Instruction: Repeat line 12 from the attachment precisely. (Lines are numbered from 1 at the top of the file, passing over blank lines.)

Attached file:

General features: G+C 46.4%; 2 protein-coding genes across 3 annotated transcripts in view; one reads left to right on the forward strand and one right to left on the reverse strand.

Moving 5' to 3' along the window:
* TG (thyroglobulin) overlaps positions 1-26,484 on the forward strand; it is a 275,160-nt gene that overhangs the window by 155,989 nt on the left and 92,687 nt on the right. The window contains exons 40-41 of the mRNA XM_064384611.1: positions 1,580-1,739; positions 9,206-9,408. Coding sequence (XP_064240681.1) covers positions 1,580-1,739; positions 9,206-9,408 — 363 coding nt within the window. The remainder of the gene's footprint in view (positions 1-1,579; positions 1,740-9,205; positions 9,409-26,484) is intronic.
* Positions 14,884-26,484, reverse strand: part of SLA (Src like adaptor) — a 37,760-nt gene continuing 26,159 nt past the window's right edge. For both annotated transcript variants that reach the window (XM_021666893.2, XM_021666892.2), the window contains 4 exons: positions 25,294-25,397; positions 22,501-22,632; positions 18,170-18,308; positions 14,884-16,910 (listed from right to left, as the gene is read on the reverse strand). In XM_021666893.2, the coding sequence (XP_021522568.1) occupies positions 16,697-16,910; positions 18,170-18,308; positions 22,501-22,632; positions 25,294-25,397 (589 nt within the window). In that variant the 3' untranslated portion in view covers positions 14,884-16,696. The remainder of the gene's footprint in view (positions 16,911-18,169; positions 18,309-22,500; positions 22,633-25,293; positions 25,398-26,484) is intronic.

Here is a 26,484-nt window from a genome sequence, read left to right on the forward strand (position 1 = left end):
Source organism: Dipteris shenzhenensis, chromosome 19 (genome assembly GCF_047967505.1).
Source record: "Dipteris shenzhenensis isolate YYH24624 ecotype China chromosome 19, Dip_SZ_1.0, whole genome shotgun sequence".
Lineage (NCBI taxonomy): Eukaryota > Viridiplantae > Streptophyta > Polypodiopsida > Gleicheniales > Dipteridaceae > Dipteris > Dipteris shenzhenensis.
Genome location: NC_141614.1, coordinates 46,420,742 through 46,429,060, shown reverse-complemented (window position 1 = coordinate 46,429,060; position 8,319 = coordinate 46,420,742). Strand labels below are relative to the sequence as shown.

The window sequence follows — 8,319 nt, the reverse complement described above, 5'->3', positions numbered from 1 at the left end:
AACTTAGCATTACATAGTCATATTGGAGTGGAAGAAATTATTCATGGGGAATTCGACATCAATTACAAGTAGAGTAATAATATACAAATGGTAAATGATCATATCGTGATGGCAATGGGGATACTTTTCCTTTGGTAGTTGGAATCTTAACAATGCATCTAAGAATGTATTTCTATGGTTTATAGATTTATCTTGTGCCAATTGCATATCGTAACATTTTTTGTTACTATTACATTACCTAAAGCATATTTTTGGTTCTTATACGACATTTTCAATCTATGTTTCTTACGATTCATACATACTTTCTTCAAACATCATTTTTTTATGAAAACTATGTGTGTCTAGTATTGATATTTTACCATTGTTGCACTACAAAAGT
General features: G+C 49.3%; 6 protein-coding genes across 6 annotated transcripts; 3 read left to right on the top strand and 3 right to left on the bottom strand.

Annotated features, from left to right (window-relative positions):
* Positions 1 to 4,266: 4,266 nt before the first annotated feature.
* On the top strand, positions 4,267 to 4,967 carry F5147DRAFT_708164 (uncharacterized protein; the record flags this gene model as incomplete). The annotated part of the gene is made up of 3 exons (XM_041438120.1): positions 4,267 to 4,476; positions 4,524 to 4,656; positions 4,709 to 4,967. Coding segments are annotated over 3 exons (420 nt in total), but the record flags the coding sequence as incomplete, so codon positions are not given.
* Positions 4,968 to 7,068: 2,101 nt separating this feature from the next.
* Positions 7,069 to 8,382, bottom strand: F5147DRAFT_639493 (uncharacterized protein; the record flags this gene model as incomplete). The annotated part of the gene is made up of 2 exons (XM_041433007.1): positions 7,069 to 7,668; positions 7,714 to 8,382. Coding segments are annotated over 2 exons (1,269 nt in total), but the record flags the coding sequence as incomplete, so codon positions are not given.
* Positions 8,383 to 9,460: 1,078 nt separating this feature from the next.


General features: G+C 49.3%; 6 protein-coding genes across 6 annotated transcripts; 3 read left to right on the top strand and 3 right to left on the bottom strand.